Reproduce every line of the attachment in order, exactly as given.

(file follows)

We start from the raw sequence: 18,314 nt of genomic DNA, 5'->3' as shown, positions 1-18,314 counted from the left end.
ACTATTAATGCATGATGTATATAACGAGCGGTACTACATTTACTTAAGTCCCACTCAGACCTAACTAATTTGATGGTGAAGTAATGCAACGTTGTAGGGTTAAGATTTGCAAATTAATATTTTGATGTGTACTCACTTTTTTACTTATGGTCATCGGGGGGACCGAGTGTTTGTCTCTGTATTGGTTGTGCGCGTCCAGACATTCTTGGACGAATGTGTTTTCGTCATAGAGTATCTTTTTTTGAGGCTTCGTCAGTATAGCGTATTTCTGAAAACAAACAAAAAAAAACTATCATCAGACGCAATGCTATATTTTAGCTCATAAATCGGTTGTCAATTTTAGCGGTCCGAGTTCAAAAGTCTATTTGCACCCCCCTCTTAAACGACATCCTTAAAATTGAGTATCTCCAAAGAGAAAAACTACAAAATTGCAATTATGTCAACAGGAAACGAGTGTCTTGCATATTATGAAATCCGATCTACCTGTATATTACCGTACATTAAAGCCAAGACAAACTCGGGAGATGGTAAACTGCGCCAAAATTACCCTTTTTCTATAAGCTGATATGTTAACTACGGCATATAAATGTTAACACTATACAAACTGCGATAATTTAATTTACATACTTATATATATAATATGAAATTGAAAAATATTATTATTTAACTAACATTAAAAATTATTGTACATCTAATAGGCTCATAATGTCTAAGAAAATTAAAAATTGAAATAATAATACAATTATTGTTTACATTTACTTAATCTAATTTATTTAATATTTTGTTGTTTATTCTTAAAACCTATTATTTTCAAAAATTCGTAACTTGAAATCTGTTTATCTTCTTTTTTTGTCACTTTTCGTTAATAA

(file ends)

We start from the raw sequence: 18,314 nt of genomic DNA, 5'->3' as shown, positions 1-18,314 counted from the left end.
ACTATTAATGCATGATGTATATAACGAGCGGTACTACATTTACTTAAGTCCCACTCAGACCTAACTAATTTGATGGTGAAGTAATGCAACGTTGTAGGGTTAAGATTTGCAAATTAATATTTTGATGTGTACTCACTTTTTTACTTATGGTCATCGGGGGGACCGAGTGTTTGTCTCTGTATTGGTTGTGCGCGTCCAGACATTCTTGGACGAATGTGTTTTCGTCATAGAGTATCTTTTTTTGAGGCTTCGTCAGTATAGCGTATTTCTGAAAACAAACAAAAAAAAACTATCATCAGACGCAATGCTATATTTTAGCTCATAAATCGGTTGTCAATTTTAGCGGTCCGAGTTCAAAAGTCTATTTGCACCCCCCTCTTAAACGACATCCTTAAAATTGAGTATCTCCAAAGAGAAAAACTACAAAATTGCAATTATGTCAACAGGAAACGAGTGTCTTGCATATTATGAAATCCGATCTACCTGTATATTACCGTACATTAAAGCCAAGACAAACTCGGGAGATGGTAAACTGCGCCAAAATTACCCTTTTTCTATAAGCTGATATGTTAACTACGGCATATAAATGTTAACACTATACAAACTGCGATAATTTAATTTACATACTTATATATATAATATGAAATTGAAAAATATTATTATTTAACTAACATTAAAAATTATTGTACATCTAATAGGCTCATAATGTCTAAGAAAATTAAAAATTGAAATAATAATACAATTATTGTTTACATTTACTTAATCTAATTTATTTAATATTTTGTTGTTTATTCTTAAAACCTATTATTTTCAAAAATTCGTAACTTGAAATCTGTTTATCTTCTTTTTTTGTCACTTTTCGTTAATAA